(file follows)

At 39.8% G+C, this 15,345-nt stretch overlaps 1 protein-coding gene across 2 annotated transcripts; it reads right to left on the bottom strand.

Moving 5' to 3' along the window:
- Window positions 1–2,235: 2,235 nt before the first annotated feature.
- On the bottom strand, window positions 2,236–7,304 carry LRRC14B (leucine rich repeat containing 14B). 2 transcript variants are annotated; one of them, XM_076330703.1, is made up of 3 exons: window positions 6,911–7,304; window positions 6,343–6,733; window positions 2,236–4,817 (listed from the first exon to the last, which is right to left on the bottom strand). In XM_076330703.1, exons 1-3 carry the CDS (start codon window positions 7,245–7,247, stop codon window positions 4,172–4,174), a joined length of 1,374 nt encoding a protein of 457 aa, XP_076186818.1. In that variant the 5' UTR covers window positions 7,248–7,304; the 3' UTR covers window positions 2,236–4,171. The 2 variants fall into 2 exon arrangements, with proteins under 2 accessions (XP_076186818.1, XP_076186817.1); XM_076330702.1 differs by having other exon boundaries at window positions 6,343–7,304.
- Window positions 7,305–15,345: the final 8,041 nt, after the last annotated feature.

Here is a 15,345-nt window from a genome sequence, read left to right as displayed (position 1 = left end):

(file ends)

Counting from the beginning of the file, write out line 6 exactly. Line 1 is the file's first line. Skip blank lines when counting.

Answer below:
Here is a 15,345-nt window from a genome sequence, read left to right as displayed (position 1 = left end):